Every year, the Association of Corporate Counsel takes the temperature of inside counsel practice by surveying general counsel and chief legal officers across a wide number of sectors.  Unsurprisingly, the 2015 survey, with nearly 1,300 respondents, put ethics and compliance at the top of the list of chief legal officer concerns, together with data security,… Continue Reading

No privilege for communications by risk manager who was also a lawyer

Posted in In-house Counsel, Insurance, Privilege
Corporate organization charts increasingly include slots for departments with names like  “risk management,” “claims handling,” and the like.  When lawyers head or staff such departments, does the attorney-client privilege cover their communications with company management?  Not necessarily, says a new opinion from the Eastern District of Pennsylvania, Casey v. Unitek Global Services, Inc. Sex discrimination allegations… Continue Reading

In-house firm counsel privilege — will the favorable trend continue?

Posted in In-house Counsel, Privilege
Two trial courts — in New York and New Hampshire — recently weighed in on the in-house firm counsel privilege.  The New Hampshire Superior Court, in Moore v. Grau, recognized the parameters of the privilege.  In contrast, the New York County Commercial Division judge in Stock v. Shnader Harrison Segal & Lewis LLP ruled that a… Continue Reading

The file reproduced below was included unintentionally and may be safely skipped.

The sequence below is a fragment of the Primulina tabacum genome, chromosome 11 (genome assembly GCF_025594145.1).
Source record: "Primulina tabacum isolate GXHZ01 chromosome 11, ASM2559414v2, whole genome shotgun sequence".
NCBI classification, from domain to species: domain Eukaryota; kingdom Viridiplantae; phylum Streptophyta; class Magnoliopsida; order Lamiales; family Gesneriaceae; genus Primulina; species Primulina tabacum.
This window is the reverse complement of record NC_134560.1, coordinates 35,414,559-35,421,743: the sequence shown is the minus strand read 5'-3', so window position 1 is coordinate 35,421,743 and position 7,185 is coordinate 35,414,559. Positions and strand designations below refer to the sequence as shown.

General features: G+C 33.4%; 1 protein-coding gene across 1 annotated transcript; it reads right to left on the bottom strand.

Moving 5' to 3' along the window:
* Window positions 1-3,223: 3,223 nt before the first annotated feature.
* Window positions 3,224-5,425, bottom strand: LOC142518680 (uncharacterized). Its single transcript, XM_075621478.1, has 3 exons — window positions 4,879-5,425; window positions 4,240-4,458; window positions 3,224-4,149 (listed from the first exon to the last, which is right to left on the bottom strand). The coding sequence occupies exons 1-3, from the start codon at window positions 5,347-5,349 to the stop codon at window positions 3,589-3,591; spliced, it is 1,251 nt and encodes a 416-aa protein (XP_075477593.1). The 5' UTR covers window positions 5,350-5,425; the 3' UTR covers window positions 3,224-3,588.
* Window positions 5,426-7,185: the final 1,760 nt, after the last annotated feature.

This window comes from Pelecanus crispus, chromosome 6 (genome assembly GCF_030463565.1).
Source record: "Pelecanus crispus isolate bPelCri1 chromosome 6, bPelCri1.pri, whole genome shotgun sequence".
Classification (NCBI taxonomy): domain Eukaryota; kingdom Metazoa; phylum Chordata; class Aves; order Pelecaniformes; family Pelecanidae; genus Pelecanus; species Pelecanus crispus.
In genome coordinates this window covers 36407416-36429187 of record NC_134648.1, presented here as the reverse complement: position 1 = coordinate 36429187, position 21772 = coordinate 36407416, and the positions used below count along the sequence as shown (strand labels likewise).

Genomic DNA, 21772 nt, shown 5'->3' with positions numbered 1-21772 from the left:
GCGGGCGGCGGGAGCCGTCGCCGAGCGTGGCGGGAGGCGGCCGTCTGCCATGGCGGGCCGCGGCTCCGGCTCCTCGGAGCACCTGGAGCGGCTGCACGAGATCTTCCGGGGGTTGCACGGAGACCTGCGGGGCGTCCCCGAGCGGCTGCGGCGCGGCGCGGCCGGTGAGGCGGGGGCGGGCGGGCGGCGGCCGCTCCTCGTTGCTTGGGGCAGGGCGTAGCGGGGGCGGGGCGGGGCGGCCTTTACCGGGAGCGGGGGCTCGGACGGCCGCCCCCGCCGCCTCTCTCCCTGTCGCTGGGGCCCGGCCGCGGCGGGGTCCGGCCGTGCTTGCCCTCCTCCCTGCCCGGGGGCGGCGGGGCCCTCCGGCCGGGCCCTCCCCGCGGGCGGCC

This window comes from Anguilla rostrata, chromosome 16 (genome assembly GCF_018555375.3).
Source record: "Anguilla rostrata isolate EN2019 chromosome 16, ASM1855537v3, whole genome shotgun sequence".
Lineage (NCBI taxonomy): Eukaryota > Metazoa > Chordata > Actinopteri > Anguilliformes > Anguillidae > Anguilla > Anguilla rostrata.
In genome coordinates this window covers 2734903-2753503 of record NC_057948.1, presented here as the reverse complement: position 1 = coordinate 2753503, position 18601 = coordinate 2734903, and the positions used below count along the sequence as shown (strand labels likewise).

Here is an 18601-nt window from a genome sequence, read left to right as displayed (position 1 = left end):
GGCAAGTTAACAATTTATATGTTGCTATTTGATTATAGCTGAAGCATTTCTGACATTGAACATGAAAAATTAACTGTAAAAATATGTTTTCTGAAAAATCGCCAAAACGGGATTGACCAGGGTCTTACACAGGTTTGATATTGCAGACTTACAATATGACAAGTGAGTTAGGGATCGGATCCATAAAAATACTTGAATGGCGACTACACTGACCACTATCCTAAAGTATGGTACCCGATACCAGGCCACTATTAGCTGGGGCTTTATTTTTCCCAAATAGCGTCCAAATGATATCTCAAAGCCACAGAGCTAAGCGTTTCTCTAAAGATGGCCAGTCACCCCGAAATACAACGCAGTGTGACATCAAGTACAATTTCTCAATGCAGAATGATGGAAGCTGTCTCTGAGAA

Licensing requirements trip up in-house lawyer

Posted in In-house Counsel, Licensing, Unauthorized practice
Small lapses can sometimes snowball into big problems, as an in-house Pennsylvania lawyer for a large pharmaceutical company found out when she was suspended for six months for the unauthorized practice of law. The lawyer failed to comply with her yearly continuing-legal-education requirements; as a result, she was placed on inactive status in 2009, and… Continue Reading

Court upholds attorney-client privilege for in-house counsel

Posted in In-house Counsel, Privilege
Employee communications made in confidence during a company’s internal investigation can be protected by the attorney-client privilege even where in-house counsel leads the investigation, the D.C. Circuit Court of Appeals has said in a recent ruling. While the result in In Re:  Kellogg Brown & Root, Inc. is not surprising, the case is noteworthy both… Continue Reading